Ghislaine Maxwell, the alleged madam of disgraced financier Jeffrey Epstein, won a critical request on Friday to delay questioning in a civil suit filed against her on the grounds that her sworn testimony could incriminate her should there be a criminal case against her in the future.
"I'm permitting her not to respond to (written questions) and not to have her deposition," Magistrate Judge Debra Freeman said during her ruling. "Not forever, but at least long enough to let us know whether the claims process is likely to go forward."
Though Maxwell faces multiple lawsuits against her for her role in Epstein's alleged nefarious activities, Friday's ruling specifically dealt with a lawsuit filed by Annie Farmer.
Earlier this month, Maxwell's lawyer, Laura Menninger, asked the federal judge to stay Maxwell's deposition.
"The U.S. Attorney's Office in the Southern District of New York has publicly and repeatedly announced its 'ongoing' criminal investigation into alleged Epstein 'co-conspirators' on the same topic as (Farmer) alleges in this case," Menninger wrote to the court.
She added: "Denial of a stay, particularly a stay of Ms. Maxwell's deposition, pending outcome of the criminal investigation could impair her Fifth Amendment privilege against self-incrimination, extend criminal discovery..., expose the defense's theory to the prosecution in advance of trial, or otherwise prejudice the criminal case."
Farmer claims that both Epstein and Maxwell sexually abused her at Epstein's New Mexico ranch and is seeking damages from Maxwell and Epstein's $634 million estate.
Farmer's lawyer David Boises argued the court should deny Maxwell's request for a stay and claimed her reasons are "meritless and the motion is simply another attempt to unjustifiably delay this litigation."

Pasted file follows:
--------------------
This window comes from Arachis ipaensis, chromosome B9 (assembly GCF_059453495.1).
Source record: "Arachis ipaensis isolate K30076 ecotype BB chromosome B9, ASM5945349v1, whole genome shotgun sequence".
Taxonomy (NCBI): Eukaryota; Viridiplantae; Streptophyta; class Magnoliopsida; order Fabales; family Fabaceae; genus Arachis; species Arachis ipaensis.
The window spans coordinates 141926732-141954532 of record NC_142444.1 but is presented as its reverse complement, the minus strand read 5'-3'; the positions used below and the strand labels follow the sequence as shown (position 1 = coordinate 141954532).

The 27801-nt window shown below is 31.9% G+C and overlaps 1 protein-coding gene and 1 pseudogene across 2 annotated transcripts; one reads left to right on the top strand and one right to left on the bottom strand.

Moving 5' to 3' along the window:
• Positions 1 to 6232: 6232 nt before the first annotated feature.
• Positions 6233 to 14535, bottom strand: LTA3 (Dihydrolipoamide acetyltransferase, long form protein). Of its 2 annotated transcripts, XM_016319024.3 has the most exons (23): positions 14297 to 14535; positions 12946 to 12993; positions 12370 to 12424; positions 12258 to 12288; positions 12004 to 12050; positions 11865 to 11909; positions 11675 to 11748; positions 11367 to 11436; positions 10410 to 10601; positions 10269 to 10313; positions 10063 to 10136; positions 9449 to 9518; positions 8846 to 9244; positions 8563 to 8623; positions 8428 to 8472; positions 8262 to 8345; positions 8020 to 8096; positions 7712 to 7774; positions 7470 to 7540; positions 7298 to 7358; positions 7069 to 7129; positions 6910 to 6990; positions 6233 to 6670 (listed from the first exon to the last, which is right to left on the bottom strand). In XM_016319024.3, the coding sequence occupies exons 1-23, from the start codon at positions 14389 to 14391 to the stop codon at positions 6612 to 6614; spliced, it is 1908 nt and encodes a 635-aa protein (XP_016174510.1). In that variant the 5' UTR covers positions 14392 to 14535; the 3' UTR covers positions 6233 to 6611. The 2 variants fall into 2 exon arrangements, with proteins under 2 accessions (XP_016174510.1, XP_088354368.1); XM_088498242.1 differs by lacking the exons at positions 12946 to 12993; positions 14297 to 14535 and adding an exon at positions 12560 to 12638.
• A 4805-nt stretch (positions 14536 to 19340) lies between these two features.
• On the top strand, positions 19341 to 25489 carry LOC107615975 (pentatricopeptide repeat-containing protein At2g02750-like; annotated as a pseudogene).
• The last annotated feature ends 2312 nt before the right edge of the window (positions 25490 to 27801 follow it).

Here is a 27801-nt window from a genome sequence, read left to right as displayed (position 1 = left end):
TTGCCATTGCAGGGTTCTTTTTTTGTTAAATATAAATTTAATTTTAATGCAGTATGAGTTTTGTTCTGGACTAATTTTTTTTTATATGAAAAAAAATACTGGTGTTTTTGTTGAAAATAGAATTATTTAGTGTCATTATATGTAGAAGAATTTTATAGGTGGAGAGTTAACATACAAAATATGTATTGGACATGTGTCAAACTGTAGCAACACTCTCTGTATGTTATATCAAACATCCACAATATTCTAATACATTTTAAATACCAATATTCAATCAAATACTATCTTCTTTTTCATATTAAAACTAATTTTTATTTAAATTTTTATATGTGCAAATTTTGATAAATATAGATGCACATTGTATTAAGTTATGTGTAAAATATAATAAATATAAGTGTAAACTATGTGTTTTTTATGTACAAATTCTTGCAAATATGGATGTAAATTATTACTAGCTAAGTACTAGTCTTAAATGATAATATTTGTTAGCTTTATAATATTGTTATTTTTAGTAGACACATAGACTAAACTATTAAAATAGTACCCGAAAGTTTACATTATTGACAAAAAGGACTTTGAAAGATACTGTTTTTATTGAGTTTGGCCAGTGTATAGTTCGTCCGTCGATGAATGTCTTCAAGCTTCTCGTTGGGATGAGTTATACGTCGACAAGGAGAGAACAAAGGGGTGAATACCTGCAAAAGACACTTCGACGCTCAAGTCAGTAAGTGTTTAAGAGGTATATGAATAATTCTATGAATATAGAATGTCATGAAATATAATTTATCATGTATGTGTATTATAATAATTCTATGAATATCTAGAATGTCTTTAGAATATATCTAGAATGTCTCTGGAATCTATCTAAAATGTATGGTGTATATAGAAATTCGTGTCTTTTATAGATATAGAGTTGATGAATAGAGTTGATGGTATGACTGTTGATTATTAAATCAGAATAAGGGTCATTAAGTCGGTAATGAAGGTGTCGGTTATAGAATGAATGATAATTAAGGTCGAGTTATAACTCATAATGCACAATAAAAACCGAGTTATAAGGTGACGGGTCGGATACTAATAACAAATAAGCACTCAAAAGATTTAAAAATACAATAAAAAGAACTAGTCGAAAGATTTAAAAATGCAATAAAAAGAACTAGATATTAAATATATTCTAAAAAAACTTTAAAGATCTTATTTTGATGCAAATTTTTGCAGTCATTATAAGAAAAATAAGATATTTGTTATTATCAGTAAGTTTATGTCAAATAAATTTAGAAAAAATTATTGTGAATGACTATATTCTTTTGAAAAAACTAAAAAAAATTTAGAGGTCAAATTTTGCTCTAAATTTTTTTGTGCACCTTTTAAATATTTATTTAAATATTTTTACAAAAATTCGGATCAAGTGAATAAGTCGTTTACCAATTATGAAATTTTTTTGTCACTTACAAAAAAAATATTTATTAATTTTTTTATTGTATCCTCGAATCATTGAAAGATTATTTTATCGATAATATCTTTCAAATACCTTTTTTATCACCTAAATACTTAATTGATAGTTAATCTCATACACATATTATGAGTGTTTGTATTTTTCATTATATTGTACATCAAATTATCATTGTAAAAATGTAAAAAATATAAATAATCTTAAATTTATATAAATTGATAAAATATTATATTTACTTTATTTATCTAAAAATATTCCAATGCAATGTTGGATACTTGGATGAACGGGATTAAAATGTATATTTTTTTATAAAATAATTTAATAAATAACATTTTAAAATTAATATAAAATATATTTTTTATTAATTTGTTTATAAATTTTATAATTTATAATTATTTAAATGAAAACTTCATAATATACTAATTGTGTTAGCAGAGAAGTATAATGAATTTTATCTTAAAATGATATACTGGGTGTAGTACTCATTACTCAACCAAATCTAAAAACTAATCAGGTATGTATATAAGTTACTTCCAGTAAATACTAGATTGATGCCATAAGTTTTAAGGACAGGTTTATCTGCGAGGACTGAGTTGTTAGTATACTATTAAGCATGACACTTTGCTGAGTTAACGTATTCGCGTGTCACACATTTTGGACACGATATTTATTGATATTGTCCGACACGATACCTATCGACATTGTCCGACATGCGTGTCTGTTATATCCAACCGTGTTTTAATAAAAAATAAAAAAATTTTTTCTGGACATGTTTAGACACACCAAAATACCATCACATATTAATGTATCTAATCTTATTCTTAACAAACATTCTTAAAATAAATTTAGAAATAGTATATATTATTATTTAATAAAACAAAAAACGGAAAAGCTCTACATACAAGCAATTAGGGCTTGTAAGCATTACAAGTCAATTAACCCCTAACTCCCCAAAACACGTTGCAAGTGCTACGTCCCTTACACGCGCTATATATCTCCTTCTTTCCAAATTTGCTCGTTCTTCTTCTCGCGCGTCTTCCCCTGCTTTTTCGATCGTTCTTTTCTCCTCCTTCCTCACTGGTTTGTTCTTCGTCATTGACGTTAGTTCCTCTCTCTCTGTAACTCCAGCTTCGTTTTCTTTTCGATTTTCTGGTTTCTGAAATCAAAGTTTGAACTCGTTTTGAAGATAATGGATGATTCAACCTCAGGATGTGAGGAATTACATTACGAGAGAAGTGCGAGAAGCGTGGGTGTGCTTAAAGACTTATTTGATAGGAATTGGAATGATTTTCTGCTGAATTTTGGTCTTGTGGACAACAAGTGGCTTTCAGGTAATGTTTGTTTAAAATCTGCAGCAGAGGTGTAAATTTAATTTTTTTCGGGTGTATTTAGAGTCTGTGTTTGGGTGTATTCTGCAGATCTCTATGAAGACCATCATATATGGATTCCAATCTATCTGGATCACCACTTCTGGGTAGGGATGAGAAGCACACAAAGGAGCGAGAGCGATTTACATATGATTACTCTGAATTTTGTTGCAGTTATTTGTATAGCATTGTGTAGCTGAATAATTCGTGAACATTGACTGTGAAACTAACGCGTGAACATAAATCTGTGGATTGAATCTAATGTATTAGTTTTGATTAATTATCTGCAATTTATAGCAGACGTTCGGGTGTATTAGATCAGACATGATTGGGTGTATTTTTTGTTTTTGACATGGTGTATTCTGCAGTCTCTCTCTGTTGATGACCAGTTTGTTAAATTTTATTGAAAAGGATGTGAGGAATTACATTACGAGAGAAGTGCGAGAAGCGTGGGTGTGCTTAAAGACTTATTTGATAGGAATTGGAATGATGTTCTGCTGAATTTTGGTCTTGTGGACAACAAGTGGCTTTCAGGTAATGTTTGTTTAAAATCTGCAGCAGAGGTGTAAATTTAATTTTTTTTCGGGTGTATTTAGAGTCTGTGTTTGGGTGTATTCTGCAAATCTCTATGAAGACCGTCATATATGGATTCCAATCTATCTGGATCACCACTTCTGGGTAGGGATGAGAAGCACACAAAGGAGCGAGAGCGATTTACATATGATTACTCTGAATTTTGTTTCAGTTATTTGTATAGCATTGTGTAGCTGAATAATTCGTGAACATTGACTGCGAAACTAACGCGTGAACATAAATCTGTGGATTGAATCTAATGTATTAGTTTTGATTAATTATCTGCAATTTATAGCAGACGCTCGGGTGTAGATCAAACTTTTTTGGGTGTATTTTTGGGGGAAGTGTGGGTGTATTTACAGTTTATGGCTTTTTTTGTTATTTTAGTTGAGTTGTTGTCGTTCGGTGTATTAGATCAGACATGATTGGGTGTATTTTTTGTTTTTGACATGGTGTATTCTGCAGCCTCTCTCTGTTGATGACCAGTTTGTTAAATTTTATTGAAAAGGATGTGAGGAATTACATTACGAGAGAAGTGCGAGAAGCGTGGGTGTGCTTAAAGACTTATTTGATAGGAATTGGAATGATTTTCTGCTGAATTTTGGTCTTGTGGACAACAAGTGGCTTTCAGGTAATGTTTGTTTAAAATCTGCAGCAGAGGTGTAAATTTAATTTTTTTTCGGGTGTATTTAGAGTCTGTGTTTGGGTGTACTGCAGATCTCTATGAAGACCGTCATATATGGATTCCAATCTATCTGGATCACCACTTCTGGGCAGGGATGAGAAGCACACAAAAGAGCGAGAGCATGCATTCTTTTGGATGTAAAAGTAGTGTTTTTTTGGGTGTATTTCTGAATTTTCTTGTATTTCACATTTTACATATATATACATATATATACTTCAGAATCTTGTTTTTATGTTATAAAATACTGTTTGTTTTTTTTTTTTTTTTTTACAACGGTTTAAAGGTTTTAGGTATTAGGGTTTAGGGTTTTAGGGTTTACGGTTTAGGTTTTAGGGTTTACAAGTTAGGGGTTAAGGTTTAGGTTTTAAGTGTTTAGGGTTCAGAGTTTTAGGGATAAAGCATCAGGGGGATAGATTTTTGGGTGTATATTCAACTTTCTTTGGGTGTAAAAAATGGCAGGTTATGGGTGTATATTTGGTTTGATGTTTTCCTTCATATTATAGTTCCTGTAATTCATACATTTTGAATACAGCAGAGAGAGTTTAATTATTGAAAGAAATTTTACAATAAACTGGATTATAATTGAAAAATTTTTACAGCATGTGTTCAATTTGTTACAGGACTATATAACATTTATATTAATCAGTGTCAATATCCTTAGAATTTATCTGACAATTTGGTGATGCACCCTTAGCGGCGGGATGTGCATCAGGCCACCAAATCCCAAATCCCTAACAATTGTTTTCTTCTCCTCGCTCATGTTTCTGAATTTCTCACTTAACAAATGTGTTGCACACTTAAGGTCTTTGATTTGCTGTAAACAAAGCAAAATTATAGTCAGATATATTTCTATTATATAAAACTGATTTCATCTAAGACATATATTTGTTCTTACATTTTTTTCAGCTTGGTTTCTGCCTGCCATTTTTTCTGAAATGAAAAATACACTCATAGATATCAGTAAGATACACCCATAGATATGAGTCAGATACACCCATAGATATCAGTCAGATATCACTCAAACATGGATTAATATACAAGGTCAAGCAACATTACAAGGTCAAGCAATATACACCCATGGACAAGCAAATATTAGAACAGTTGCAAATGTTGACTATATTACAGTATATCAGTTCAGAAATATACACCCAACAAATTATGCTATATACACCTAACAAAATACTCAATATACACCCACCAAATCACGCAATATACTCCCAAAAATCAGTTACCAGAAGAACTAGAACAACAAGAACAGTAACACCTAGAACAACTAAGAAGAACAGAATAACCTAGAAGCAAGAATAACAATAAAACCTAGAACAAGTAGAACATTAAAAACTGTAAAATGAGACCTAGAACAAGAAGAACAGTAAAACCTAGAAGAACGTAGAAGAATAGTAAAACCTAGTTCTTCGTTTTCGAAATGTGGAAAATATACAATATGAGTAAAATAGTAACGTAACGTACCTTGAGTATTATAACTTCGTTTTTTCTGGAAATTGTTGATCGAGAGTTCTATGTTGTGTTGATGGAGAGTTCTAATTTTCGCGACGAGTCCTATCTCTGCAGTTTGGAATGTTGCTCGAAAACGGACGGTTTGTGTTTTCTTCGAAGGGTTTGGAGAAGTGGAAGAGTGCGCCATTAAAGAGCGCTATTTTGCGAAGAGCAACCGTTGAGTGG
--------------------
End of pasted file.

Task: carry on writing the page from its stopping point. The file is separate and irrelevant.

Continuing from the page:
Maxwell, the daughter of late British media magnate Robert Maxwell, has been accused in court filings of facilitating a sex-trafficking operation that brought girls -- some as young as 14 -- to Epstein's Manhattan home, though she has not been formally charged with any criminal wrongdoing.
Reuters reported several others who "facilitated" Epstein's alleged sexual abuse are also being investigated, though the main focus is on Maxwell.
Maxwell, 58, dated Epstein more than a decade ago and became a member of his tight inner circle until his August 10 jail-cell suicide earlier this year. In a 2003 Vanity Fair article, Epstein referred to Maxwell as his "best friend."
Epstein, 66, faced sex-trafficking charges at the time of his death and was awaiting trial in a case that, if convicted, could have put him behind bars for several years.
"All day long, I saw Ghislaine going to get women. She went to places like Central Park. I was with her a couple of times in the car. ...She would say, 'Stop the car.' And she would dash out and get a child," Farmer said.
During an interview in August on "The Daily," Farmer claimed Maxwell threatened her.
"She says, 'You're going out to jog on the West Side Highway every day and I know this. You need to be very careful because there's so many ways to die there. So you have to be really careful. Look over your shoulder.'"
Another alleged Epstein victim, Virginia Giuffre, accused Maxwell of recruiting her as a masseuse for Epstein when she was only 15.
Sarah Ransome, another alleged victim, told the BBC that Maxwell "controlled the girls."
"She was like the madam," Ransome said. "She was like the nuts and bolts of the sex trafficking operation."